The One Million Moms organization was worried that this updated version of the old favorite gang would not be appropriate because it is “aimed at a mature, modern audience and addresses subjects not suitable for family viewing.” The group worried about the “perverted nature” of the series.
Are they right? Is it not suitable for family viewing? To be sure, this is not a preschool show. Rated as TV-PG, it’s more for those who grew up with the Muppets than for those who are growing up now.
We tuned in to the first episode and we can tell you that, yes, it is a more adult-themed Muppet show. But perverted? Please. There is nothing “abnormal, wicked, evil, deviant or unnatural – or any other definition of the term” about it.
The storyline is that Kermit is the producer of Miss Piggy’s late-night talk show. And we’re let in on the behind-the-scenes action as a documentary crew is filming the filming. (Think The Office.) Piggy’s a diva, throwing insults at her makeup person and other staffers, and denouncing guest Elizabeth Banks saying, “I hate her stupid face.” Kermit’s trying to hold the show together in his humble frog way. And he’s dating Denise, a pig who works in marketing. “What can I say? I’m attracted to pigs,” he explains as an aside. And Fozzie Bear is dating too. He’s fallen for a human and her parents have serious doubts about the unconventional pairing – an obvious metaphor for any kind of unconventional pairing in the world today.
There are topics that are targeted to an older crowd, such as a reference to Internet dating and a band member’s reference to being in a 12-step program. But there are also plenty of puns that are family-friendly. Our favorite old guys – Statler and Waldorf – provide the best comic relief as they make simple wisecracks on the goings-on from Miss Piggy’s show audience.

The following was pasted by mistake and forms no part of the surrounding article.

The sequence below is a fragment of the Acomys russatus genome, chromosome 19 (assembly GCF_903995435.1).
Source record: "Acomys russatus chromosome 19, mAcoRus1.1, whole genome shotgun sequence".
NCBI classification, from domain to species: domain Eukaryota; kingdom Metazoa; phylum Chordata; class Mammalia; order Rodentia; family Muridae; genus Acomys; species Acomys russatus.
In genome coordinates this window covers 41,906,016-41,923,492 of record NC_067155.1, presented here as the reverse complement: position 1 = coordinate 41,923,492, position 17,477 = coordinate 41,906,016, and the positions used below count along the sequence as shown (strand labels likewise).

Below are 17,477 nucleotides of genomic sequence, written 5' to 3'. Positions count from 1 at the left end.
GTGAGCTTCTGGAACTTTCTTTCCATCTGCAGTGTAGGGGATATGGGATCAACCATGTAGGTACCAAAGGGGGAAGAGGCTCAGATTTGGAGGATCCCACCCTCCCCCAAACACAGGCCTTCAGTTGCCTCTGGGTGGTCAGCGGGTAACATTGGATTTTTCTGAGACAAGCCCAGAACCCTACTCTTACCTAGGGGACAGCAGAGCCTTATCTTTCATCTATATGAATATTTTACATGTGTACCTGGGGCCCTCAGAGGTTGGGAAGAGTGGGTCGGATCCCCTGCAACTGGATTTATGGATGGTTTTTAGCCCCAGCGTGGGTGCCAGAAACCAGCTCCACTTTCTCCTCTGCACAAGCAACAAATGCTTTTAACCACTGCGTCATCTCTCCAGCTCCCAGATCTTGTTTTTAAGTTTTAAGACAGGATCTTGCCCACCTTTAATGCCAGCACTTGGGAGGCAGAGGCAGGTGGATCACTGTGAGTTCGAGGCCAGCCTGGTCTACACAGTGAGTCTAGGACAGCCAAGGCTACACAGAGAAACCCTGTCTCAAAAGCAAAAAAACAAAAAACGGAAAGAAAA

Twitter reaction ranged across the board, as it often does, from those who grew up with the original Muppet Show and Muppet Babies finding this a “sad imitation” and not liking the “reality show” aspect of it – to many who simply “loved” it.
For me, seeing Miss Piggy as mean and our favorite green guy dating another woman was definitely different—and a little strange. The storylines are more adult than the pre-school and after-school Muppet material that has entertained and enlightened us for decades. The only ABCs being taught here, so far, are about the heartache of relationships and the challenges of managing a diverse staff. And maybe the difficulties of booking celebrities on a talk show. But there is humor and emotion. You feel for Kermit – just as you always have, and the many supporting characters will make you laugh at least once during the 30-minute show, if not more.
If you wind up not watching, it isn’t because it’s so racy (believe me, there are far worse things your kids can watch on TV and online), but because you don’t like the concept. You should check it out and see what the true judges – the tweens and teens in your family – think of it.